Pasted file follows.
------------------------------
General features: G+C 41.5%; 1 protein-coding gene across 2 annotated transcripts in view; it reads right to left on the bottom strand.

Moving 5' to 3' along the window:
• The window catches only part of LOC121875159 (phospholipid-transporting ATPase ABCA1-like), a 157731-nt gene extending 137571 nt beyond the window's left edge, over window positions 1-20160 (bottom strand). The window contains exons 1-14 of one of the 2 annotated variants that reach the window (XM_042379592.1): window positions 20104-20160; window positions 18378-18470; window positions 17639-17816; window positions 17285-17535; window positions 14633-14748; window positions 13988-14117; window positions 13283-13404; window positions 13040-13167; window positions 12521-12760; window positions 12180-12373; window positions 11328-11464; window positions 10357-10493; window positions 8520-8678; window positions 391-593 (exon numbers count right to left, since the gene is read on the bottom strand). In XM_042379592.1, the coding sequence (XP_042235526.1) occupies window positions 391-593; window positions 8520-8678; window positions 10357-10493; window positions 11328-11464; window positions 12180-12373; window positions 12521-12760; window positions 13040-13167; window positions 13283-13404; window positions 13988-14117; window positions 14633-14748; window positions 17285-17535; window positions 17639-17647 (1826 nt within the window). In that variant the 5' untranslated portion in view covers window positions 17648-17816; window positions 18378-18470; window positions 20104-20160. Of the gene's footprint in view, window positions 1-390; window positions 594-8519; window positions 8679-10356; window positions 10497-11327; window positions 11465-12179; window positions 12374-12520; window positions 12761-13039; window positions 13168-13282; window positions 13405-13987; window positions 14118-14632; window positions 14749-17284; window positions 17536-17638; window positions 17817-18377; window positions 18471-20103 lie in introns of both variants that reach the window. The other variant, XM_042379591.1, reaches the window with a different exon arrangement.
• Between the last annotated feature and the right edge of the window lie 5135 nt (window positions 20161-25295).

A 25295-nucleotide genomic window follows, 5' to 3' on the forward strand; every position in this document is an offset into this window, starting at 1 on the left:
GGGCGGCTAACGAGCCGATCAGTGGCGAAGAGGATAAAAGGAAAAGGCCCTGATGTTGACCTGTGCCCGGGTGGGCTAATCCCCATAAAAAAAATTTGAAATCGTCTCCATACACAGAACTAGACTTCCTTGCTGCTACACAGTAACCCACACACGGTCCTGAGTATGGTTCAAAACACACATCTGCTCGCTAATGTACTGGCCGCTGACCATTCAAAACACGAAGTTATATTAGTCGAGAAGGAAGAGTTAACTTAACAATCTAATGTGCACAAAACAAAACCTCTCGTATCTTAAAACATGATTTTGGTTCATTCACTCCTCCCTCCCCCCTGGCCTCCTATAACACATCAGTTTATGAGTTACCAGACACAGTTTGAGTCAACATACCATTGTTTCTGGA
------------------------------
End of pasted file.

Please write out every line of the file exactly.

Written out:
General features: G+C 41.5%; 1 protein-coding gene across 2 annotated transcripts in view; it reads right to left on the bottom strand.

Moving 5' to 3' along the window:
• The window catches only part of LOC121875159 (phospholipid-transporting ATPase ABCA1-like), a 157731-nt gene extending 137571 nt beyond the window's left edge, over window positions 1-20160 (bottom strand). The window contains exons 1-14 of one of the 2 annotated variants that reach the window (XM_042379592.1): window positions 20104-20160; window positions 18378-18470; window positions 17639-17816; window positions 17285-17535; window positions 14633-14748; window positions 13988-14117; window positions 13283-13404; window positions 13040-13167; window positions 12521-12760; window positions 12180-12373; window positions 11328-11464; window positions 10357-10493; window positions 8520-8678; window positions 391-593 (exon numbers count right to left, since the gene is read on the bottom strand). In XM_042379592.1, the coding sequence (XP_042235526.1) occupies window positions 391-593; window positions 8520-8678; window positions 10357-10493; window positions 11328-11464; window positions 12180-12373; window positions 12521-12760; window positions 13040-13167; window positions 13283-13404; window positions 13988-14117; window positions 14633-14748; window positions 17285-17535; window positions 17639-17647 (1826 nt within the window). In that variant the 5' untranslated portion in view covers window positions 17648-17816; window positions 18378-18470; window positions 20104-20160. Of the gene's footprint in view, window positions 1-390; window positions 594-8519; window positions 8679-10356; window positions 10497-11327; window positions 11465-12179; window positions 12374-12520; window positions 12761-13039; window positions 13168-13282; window positions 13405-13987; window positions 14118-14632; window positions 14749-17284; window positions 17536-17638; window positions 17817-18377; window positions 18471-20103 lie in introns of both variants that reach the window. The other variant, XM_042379591.1, reaches the window with a different exon arrangement.
• Between the last annotated feature and the right edge of the window lie 5135 nt (window positions 20161-25295).

A 25295-nucleotide genomic window follows, 5' to 3' on the forward strand; every position in this document is an offset into this window, starting at 1 on the left:
GGGCGGCTAACGAGCCGATCAGTGGCGAAGAGGATAAAAGGAAAAGGCCCTGATGTTGACCTGTGCCCGGGTGGGCTAATCCCCATAAAAAAAATTTGAAATCGTCTCCATACACAGAACTAGACTTCCTTGCTGCTACACAGTAACCCACACACGGTCCTGAGTATGGTTCAAAACACACATCTGCTCGCTAATGTACTGGCCGCTGACCATTCAAAACACGAAGTTATATTAGTCGAGAAGGAAGAGTTAACTTAACAATCTAATGTGCACAAAACAAAACCTCTCGTATCTTAAAACATGATTTTGGTTCATTCACTCCTCCCTCCCCCCTGGCCTCCTATAACACATCAGTTTATGAGTTACCAGACACAGTTTGAGTCAACATACCATTGTTTCTGGA